Leather 101: Blended Leather
Blended leather, also called bonded leather or reconstituted leather, is manufactured furniture upholstery comprised of a layering of leather, a fiber or paper backing, and binding materials. It is finished with a polyurethane coat and embossed with a grain texture that closely mimics leather.
Blended leather allows manufactures to utilize the whole hide; leather scraps are shredded into a pulp and bonded to a cloth backing.
- Looks great – blended leather closely emulates real leather, some even smell like the genuine article.
- Less expensive than top grain leather.
- Good for the environment – blended leather makes full use of what would have been waste, keeping product out of landfills and reducing the need for additional farming.
- Highly durable.
- Consistent finish – because of the manufacturing process blended leather has a consistent finish without variations and blemishes that are inherent to top grain leather.
- Versatile – there are a wide variety of colors and textures are available in this upholstery alternative.
- Slightly stiffer and less supple than top grain leather, though with quality products the difference can be minimal.
- Doesn’t match your body’s temperature the same way that top grain leather does.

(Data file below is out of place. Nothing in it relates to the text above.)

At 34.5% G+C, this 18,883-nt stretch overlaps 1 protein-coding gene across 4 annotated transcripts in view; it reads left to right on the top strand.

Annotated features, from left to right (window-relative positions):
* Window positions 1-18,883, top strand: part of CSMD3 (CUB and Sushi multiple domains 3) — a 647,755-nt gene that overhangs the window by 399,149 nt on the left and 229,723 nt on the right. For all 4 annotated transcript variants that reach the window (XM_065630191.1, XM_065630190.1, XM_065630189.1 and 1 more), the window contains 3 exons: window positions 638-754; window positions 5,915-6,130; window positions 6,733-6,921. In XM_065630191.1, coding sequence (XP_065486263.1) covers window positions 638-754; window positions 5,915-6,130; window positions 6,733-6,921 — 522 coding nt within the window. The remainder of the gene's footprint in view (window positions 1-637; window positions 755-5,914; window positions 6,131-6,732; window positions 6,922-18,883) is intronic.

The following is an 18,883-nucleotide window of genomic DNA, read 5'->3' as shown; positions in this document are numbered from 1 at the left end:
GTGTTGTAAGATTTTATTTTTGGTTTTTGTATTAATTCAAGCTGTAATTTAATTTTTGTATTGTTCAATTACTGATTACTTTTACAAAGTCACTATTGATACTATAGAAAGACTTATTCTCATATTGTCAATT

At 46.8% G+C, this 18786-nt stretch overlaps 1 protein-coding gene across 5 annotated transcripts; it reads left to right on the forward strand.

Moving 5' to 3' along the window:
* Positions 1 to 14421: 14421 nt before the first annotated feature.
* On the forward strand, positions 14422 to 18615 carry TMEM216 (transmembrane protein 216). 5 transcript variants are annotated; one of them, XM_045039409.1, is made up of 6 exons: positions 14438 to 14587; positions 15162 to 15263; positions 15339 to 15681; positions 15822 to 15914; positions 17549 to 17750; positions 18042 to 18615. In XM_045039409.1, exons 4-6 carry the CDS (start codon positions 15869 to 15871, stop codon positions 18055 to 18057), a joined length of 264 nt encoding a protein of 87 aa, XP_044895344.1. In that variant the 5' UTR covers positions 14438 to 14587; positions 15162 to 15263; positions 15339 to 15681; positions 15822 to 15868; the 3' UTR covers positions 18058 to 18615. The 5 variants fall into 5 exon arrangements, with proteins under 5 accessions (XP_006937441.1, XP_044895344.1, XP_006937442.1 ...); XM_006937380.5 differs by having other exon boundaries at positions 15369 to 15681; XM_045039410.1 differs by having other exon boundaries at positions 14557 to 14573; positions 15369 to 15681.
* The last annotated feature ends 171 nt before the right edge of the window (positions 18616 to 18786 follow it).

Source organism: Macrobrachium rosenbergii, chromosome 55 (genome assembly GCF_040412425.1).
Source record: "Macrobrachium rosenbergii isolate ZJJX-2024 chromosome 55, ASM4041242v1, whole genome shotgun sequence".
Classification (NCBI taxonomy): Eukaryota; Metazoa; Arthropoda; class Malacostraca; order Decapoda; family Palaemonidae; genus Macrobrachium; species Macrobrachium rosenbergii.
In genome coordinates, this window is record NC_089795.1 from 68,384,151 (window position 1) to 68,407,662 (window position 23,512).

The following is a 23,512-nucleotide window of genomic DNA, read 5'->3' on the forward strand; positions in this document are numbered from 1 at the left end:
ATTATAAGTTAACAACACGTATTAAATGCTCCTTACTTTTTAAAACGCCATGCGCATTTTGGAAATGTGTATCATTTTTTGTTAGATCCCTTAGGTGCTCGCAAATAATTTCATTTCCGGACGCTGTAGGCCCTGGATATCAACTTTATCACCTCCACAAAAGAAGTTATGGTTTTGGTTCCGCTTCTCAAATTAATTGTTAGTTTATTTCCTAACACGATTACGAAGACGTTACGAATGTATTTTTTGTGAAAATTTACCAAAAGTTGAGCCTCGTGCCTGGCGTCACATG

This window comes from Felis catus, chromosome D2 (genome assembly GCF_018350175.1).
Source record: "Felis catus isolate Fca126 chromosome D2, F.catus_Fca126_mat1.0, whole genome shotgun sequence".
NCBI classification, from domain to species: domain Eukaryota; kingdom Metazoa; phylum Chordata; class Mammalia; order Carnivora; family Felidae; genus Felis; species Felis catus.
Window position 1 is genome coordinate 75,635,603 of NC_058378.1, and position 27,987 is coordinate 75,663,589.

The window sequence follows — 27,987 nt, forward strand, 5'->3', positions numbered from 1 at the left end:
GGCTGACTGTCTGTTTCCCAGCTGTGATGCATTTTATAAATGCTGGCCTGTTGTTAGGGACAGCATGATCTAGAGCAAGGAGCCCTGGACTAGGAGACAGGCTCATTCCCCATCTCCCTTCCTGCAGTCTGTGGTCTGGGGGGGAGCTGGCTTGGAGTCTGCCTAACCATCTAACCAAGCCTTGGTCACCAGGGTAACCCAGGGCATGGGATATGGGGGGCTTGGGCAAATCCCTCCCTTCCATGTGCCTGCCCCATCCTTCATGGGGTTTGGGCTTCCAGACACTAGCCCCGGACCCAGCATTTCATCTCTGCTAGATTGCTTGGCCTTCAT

- Shows wear instead of developing a “patina” over time.
- While durable, it is not as durable or resilient as leather.
- Bonded leather repair is difficult or impossible.
What to look for:
Not all blended leather is the same. Manufacturers use different percentages of leather and other components. Lower quality blended leathers can be bonded with materials that “off-gas” or that become separated and crack over time. Look for well-known manufactures with a reputation of quality products.
How it’s used:
Because it can match leather seamlessly, many manufacturers keep the costs of leather furniture down by using blended leather on any surface that your body doesn’t touch when sitting. These seating pieces have the arms, seat, back cushions, and foot rests upholstered in leather; while the sides and back of the sofa are upholstered with blended leather. This solution allows the supple feel and additional durability of top grain leather on the surfaces that you touch (and that get the majority of the wear) while keeping the overall price of the piece affordable.
Some sofas, sectionals, loveseats and chairs are completely upholstered in blended leather. This allows you to purchase furniture with a high-end leather look at extremely affordable prices. The trade-off is that blended leather furniture will not last 20 years as a genuine leather piece might. In today’s market, consumers replace their sofas 5-10 years, not because they’ve worn out but because they are ready for a new look. When evaluating blended leather furnishings, consider how long you’ll want to keep the piece.